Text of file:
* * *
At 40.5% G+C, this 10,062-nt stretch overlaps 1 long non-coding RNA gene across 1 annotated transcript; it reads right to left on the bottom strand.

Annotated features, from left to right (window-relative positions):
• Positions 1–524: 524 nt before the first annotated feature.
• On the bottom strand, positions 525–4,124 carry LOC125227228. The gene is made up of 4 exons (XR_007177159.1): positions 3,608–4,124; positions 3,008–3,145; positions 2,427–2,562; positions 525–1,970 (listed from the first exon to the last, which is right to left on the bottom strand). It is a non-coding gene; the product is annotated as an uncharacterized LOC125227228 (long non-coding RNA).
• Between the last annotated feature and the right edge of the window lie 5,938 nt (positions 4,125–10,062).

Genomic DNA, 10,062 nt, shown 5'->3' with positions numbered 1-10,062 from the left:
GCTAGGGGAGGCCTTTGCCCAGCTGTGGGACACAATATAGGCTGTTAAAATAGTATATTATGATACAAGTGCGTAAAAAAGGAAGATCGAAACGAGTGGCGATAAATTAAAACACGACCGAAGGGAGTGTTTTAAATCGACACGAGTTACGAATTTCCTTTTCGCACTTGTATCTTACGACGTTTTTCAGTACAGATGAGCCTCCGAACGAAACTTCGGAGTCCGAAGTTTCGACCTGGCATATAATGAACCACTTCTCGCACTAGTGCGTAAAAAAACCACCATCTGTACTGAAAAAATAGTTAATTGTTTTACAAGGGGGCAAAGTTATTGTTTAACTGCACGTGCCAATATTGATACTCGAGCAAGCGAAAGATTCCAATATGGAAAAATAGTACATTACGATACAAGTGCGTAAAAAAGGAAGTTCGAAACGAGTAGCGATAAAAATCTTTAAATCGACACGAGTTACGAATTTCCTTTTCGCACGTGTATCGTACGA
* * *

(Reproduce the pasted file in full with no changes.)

At 40.5% G+C, this 10,062-nt stretch overlaps 1 long non-coding RNA gene across 1 annotated transcript; it reads right to left on the bottom strand.

Annotated features, from left to right (window-relative positions):
• Positions 1–524: 524 nt before the first annotated feature.
• On the bottom strand, positions 525–4,124 carry LOC125227228. The gene is made up of 4 exons (XR_007177159.1): positions 3,608–4,124; positions 3,008–3,145; positions 2,427–2,562; positions 525–1,970 (listed from the first exon to the last, which is right to left on the bottom strand). It is a non-coding gene; the product is annotated as an uncharacterized LOC125227228 (long non-coding RNA).
• Between the last annotated feature and the right edge of the window lie 5,938 nt (positions 4,125–10,062).

Genomic DNA, 10,062 nt, shown 5'->3' with positions numbered 1-10,062 from the left:
GCTAGGGGAGGCCTTTGCCCAGCTGTGGGACACAATATAGGCTGTTAAAATAGTATATTATGATACAAGTGCGTAAAAAAGGAAGATCGAAACGAGTGGCGATAAATTAAAACACGACCGAAGGGAGTGTTTTAAATCGACACGAGTTACGAATTTCCTTTTCGCACTTGTATCTTACGACGTTTTTCAGTACAGATGAGCCTCCGAACGAAACTTCGGAGTCCGAAGTTTCGACCTGGCATATAATGAACCACTTCTCGCACTAGTGCGTAAAAAAACCACCATCTGTACTGAAAAAATAGTTAATTGTTTTACAAGGGGGCAAAGTTATTGTTTAACTGCACGTGCCAATATTGATACTCGAGCAAGCGAAAGATTCCAATATGGAAAAATAGTACATTACGATACAAGTGCGTAAAAAAGGAAGTTCGAAACGAGTAGCGATAAAAATCTTTAAATCGACACGAGTTACGAATTTCCTTTTCGCACGTGTATCGTACGA